Two-thirds of respondents to an online survey say that they have been spiritually abused, a study has revealed.
Academics from Bournemouth University, who carried out the survey on behalf of the Churches’ Child Protection Advisory Service (CCPAS), a safeguarding charity, received 1591 responses from Christians, 1002 of whom said that they had personally experienced spiritual abuse.
Caution has been expressed about the figures in the survey, whose results form part of the report Understanding Spiritual Abuse in Christian Communities, published on Sunday. A co-author, Justin Humphreys, executive director of safeguarding at CCPAS, said: “Yes, the results are significant, as [being spiritually abused] was not a prerequisite for participation. Having said this, in some ways it is not surprising, as many will have taken this as an opportunity to share their story in anonymous form, possibly for the first time.”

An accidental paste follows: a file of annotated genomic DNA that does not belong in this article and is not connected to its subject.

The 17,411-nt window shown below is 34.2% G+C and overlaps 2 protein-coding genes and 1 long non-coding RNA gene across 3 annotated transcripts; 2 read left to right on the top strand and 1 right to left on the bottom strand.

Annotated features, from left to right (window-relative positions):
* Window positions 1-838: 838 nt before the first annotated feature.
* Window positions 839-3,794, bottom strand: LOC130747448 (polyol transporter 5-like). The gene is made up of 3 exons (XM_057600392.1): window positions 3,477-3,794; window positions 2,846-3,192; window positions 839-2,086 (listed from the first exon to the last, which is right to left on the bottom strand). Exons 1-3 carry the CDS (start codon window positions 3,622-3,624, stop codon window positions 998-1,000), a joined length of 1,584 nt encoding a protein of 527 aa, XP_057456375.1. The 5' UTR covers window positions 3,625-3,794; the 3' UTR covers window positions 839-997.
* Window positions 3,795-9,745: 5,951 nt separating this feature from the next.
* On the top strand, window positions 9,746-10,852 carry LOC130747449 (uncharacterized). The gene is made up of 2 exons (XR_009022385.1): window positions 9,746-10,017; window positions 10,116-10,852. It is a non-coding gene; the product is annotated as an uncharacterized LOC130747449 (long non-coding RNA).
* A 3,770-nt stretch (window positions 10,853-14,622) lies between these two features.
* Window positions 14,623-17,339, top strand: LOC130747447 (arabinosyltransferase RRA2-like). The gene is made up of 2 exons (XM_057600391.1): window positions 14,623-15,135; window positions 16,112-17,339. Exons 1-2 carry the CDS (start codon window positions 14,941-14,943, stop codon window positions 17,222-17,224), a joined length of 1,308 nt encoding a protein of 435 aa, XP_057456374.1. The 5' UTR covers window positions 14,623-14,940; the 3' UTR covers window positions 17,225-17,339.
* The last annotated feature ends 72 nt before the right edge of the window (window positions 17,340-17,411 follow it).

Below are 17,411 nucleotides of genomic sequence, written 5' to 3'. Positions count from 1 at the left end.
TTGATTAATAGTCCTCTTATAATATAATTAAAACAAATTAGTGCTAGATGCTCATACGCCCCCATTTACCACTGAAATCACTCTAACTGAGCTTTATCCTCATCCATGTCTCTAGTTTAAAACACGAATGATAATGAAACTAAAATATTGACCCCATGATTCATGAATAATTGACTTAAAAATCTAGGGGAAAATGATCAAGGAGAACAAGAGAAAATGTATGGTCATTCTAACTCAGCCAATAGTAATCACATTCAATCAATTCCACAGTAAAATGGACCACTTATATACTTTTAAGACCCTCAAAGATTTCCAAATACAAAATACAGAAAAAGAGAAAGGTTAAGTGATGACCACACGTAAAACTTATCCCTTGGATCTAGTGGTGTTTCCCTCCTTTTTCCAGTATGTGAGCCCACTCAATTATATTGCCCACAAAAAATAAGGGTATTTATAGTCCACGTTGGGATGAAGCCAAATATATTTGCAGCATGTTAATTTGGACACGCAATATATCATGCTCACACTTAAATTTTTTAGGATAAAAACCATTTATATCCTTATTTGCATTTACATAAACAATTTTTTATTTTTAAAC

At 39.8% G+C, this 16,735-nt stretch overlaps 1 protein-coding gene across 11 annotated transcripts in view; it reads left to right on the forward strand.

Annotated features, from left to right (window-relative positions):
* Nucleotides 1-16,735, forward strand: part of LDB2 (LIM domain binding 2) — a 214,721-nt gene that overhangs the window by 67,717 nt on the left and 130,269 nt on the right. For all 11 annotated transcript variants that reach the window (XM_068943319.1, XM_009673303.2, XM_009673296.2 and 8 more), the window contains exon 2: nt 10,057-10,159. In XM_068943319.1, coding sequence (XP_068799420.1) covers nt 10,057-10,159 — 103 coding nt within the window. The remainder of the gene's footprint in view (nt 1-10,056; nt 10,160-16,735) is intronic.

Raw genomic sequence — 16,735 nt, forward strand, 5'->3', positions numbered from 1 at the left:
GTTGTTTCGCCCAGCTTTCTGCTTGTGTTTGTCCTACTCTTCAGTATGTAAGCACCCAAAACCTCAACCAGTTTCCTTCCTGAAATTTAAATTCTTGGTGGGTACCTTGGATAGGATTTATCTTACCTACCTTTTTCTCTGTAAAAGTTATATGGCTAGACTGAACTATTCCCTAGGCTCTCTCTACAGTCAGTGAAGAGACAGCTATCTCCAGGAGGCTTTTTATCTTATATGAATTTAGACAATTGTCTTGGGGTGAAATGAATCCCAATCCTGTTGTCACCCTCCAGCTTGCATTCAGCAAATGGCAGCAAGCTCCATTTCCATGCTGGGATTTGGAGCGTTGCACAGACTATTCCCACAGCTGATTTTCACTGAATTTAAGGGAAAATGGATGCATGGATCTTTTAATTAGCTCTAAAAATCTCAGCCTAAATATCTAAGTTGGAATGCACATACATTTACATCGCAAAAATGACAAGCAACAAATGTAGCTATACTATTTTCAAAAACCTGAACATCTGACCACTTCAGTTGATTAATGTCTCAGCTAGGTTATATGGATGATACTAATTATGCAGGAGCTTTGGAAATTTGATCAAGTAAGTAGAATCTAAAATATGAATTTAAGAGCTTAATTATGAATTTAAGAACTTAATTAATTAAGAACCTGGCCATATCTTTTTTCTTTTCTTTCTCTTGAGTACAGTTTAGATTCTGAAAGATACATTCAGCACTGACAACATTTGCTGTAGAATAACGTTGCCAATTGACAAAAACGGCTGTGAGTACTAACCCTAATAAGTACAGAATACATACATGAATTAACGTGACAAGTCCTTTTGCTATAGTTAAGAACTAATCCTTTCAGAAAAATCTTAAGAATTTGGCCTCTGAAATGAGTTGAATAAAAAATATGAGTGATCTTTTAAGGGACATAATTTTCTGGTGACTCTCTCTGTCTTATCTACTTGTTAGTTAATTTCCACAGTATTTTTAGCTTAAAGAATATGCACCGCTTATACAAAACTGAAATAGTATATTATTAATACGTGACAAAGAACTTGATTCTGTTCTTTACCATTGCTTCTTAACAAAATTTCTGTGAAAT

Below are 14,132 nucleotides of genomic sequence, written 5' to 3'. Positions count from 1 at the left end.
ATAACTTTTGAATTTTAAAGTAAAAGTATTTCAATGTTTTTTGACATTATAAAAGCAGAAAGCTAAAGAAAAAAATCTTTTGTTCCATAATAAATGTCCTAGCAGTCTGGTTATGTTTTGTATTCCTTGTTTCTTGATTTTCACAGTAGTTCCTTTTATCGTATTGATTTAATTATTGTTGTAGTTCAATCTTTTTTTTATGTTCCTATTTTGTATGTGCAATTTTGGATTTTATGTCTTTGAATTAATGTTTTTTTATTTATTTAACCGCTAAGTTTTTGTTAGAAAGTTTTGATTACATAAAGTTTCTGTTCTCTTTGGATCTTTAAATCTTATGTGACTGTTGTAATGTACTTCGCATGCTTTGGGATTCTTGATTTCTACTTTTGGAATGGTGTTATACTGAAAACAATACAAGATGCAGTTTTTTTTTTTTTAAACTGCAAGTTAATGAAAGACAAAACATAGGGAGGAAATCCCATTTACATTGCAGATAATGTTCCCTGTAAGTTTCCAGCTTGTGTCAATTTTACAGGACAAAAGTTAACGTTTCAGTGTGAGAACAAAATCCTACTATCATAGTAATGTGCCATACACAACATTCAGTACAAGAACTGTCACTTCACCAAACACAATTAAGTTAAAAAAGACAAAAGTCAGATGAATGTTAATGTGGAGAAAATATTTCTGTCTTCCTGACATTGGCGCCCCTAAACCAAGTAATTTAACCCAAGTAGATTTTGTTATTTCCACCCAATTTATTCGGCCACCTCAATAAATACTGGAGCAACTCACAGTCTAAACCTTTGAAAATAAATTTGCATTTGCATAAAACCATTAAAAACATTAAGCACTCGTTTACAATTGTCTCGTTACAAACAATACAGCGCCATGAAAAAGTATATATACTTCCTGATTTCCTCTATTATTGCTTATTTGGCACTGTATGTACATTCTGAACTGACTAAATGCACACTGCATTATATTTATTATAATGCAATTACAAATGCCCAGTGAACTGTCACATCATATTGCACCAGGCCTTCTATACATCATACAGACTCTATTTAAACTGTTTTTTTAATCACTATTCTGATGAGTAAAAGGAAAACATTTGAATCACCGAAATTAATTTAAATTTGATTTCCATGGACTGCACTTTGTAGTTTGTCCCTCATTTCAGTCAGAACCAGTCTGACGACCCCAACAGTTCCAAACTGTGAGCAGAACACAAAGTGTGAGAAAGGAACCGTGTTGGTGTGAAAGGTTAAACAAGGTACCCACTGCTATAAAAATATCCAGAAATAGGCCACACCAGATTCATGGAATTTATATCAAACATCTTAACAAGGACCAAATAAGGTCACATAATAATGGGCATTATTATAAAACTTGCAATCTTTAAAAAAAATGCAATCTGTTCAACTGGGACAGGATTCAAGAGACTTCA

The study also acknowledges that definitions of spiritual abuse are not clear cut, and suggests this lack of clarity may be a significant barrier to responding appropriately to its victims within the Church.
“Existing work around this experience (which is characterised by a systematic pattern of controlling and coercive behaviour in a religious context) is still in its infancy, to the extent that there is not currently universal agreement about this as a term,” it says. (Read more from “2/3 of Christians Say They’ve Been Spiritually Abused” HERE)